The next stop was the municipal Office of Communal Works, where we got the support and the necessary permits to carry on with the project, but where our mural was, for the sake of paperwork, presented as a billboard. The reason: the municipality has an established procedure for allowing companies and citizens to set up a billboard, but nothing when it comes to painting murals. That is why the city usually denies requests for mural painting. These two examples – citizens being suspicious of anyone trying to do work in public space just for the sake of creating a better public space, and city agencies supporting advertising in public space, but not developing procedures that would encourage street art – are quite illustrative of the general atmosphere, which anyone wishing to tackle urban issues in Podgorica from the independent and/or activist perspective has to face. Distrustful citizens and their lack of initiative is matched by the distrustful institutions and their lack of initiative; such is the usual order of things, so any action with the potential to change this norm is suspicious by default. And, of course, quite necessary.
After securing the support of all the stakeholders and gathering a team of several activist and artistic organizations around this idea, we succeeded in painting the mural – the tallest mural in Podgorica, for now – and reviving part of a small public park in its immediate vicinity by planting new trees and installing a bench and bike parking racks specially designed for this spot. Intensive previous communication with locals now paid off. They showed interest in helping with the works, provided some of the equipment we needed, or just enjoyed hanging out and keeping an eye on how the work progressed. Once our spatial intervention was over, the consensus of the community we pulled into this process was that they would like to be part of something like this again, but they are not sure if they would ever start some sort of spatial initiative on their own. A couple of artists and graffiti enthusiasts are an exception, as they went on to pursue opportunities to create street art in other parts of the city, and elsewhere in Montenegro.
This example from Podgorica could be supplemented by numerous similar stories from other cities of the region. What it shows is that it is challenging, but not impossible to include people who are not activists in civic actions concerning public spaces. They might not have become activist themselves, but they played a role in something that changed their part of the city for the better, and they no longer believe that working together to improve local park is futile. Also, this experience showcases the importance of cooperation and coordination: of course, not every activist initiative and intervention need to be handled by an established entity, such as non-governmental organization, but it helps to bring together some sort of a team and present clearly to the people we want to engage what the goal is, what we can and cannot do, and what we are responsible for. It may sound too simple and quite obvious, but precise communication and polite persistence can go a long way in the communities where it’s almost impossible to hold even Dwellers’ Association meetings due to lack of interest in communal matters.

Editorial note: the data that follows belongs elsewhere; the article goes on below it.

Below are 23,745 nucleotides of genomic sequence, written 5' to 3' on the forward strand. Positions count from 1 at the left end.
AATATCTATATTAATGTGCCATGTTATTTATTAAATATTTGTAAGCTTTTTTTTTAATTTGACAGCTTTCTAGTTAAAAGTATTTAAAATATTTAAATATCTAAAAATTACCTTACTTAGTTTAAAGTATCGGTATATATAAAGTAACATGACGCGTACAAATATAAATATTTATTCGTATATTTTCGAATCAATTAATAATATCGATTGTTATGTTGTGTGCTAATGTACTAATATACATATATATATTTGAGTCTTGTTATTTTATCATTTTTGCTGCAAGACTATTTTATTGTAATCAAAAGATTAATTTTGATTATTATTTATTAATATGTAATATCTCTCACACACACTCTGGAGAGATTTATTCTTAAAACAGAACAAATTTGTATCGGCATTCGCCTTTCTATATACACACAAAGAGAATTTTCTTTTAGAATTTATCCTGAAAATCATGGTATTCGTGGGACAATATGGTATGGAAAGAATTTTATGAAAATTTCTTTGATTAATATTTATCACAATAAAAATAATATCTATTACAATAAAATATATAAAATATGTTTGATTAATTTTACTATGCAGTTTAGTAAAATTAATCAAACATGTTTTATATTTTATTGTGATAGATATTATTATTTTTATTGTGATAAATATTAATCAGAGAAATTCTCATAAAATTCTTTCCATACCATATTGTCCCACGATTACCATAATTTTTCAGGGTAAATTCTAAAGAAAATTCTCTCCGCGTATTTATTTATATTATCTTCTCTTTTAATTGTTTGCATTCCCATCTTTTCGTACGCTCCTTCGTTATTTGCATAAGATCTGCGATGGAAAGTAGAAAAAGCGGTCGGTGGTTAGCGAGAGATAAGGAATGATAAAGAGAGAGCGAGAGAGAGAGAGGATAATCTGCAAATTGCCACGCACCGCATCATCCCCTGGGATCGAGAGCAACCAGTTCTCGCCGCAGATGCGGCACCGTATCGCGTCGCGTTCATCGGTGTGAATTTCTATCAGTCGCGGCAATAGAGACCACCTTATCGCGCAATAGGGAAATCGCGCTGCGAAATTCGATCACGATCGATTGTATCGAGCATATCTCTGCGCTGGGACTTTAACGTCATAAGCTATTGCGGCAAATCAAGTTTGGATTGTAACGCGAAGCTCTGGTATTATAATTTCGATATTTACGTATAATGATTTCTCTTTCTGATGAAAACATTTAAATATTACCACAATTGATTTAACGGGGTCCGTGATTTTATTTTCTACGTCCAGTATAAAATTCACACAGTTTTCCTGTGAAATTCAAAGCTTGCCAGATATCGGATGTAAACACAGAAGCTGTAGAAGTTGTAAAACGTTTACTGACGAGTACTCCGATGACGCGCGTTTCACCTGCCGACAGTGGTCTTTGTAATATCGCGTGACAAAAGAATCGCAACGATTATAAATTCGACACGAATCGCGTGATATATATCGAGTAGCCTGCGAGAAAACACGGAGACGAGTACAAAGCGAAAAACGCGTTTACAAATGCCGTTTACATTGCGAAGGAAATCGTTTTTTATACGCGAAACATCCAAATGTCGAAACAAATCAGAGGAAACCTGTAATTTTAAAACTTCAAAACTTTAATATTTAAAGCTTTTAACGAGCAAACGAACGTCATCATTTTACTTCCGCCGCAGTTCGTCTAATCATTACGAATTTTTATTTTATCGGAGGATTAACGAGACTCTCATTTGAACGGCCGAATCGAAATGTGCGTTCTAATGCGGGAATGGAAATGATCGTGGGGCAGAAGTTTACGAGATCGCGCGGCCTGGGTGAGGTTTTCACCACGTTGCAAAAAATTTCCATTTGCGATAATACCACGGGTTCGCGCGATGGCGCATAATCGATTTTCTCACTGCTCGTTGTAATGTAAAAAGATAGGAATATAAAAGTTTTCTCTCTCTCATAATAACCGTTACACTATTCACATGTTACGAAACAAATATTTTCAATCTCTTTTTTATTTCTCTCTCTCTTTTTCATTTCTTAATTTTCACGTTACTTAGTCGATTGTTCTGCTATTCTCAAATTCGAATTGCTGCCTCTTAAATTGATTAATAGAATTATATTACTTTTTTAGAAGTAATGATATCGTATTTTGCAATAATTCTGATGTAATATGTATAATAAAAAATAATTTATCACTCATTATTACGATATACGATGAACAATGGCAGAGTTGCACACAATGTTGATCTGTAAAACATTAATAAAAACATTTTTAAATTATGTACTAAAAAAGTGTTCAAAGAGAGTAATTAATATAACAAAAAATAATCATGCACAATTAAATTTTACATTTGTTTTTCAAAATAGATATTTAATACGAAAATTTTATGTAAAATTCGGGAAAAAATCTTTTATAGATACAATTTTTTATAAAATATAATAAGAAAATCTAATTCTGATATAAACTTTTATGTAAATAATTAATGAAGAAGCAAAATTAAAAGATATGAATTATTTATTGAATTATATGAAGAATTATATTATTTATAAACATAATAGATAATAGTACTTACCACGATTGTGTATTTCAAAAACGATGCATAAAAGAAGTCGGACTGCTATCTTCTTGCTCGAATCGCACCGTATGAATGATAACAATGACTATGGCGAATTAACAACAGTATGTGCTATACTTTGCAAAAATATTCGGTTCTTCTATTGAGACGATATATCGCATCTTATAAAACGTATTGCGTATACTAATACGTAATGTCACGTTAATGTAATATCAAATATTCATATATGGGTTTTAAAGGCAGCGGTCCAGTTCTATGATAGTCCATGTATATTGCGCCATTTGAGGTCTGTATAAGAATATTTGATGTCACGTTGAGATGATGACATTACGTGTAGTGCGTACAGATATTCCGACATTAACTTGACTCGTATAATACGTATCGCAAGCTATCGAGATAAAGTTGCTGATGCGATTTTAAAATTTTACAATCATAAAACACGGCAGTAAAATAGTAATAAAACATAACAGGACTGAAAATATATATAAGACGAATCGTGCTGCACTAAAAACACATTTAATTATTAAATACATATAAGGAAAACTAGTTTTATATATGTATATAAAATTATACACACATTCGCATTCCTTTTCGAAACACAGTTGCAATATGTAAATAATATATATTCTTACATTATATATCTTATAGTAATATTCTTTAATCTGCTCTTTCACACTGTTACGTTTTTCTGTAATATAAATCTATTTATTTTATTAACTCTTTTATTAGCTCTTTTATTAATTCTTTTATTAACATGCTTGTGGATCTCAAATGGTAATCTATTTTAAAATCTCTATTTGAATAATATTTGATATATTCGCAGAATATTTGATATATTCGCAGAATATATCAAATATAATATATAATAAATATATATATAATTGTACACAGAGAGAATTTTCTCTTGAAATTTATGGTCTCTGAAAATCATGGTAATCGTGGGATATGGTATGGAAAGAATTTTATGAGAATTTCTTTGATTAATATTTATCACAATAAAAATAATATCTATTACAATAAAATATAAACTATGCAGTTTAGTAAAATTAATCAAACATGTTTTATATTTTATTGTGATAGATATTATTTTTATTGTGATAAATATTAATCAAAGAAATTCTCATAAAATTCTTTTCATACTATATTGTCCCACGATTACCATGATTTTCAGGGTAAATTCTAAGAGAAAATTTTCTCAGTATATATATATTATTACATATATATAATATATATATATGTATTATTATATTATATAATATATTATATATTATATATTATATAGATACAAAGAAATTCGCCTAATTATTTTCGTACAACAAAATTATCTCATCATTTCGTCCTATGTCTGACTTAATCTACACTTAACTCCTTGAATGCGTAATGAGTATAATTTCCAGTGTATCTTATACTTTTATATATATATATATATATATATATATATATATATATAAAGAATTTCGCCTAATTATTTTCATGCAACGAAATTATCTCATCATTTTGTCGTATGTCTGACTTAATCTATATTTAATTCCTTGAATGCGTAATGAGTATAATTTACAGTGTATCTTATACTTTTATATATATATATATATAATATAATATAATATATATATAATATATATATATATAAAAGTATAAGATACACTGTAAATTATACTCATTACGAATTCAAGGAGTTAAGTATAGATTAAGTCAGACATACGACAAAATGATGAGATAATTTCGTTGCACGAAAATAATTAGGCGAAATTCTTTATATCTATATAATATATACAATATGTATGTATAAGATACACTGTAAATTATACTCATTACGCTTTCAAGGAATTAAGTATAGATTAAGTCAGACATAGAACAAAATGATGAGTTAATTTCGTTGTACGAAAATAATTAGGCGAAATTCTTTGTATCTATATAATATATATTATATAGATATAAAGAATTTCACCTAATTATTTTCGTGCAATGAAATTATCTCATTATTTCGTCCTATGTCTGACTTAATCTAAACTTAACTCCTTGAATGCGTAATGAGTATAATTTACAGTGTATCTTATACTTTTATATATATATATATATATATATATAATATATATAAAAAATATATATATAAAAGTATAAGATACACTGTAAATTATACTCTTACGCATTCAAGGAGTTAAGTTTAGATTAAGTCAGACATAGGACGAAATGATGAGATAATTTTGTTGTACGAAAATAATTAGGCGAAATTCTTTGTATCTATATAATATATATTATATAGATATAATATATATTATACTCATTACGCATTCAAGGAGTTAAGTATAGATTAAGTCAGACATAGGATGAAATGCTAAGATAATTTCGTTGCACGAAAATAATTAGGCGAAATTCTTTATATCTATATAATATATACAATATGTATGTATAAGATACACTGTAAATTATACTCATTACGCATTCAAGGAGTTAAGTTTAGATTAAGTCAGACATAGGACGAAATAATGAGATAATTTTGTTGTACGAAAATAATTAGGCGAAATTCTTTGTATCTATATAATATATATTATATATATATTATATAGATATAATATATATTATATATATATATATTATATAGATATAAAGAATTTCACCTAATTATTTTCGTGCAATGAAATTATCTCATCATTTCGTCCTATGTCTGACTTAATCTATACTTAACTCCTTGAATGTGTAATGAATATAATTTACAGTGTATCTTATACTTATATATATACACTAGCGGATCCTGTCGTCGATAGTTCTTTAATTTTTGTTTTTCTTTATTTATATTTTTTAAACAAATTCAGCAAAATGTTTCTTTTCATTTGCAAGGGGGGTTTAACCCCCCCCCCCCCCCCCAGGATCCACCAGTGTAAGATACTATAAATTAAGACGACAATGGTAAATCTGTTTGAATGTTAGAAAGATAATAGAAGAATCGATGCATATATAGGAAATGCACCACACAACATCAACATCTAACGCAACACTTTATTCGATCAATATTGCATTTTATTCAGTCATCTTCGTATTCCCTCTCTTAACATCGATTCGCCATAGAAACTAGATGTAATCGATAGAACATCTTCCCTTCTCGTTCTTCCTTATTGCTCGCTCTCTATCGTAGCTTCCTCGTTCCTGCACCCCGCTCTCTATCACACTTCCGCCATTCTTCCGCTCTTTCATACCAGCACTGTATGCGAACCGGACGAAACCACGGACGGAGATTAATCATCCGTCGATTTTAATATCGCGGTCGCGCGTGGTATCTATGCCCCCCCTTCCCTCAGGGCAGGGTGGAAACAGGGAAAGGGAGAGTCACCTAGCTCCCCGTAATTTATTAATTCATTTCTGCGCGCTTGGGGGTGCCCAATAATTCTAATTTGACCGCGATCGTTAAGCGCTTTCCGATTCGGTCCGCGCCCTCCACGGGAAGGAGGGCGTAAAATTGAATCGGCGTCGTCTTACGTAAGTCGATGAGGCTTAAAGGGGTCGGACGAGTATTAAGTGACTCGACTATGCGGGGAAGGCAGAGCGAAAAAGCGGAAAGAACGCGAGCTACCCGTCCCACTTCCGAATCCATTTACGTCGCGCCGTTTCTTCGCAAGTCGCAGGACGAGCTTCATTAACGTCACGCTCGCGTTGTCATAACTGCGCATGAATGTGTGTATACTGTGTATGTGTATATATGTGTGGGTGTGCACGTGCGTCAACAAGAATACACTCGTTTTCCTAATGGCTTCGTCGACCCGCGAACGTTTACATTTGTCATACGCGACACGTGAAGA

The mural we created through Our City, Our Stage project got a significant amount of public and media attention, and inspired several informal groups of citizens to use our online platform and propose interventions in other parts of the city. Moreover, several neighborhood initiatives unrelated to our project were started in the last few months, with citizens self-organizing and raising funds to refurbish public parks and playgrounds. We communicate, try to help each other out and cooperate if we can. As our project is drawing to a close, we are preparing recommendations based on what we have learned. Requesting that the city finally make murals legal is definitely on the list.
Sonja Dragovic previously wrote about biciklo.me and efforts to support urban cycling.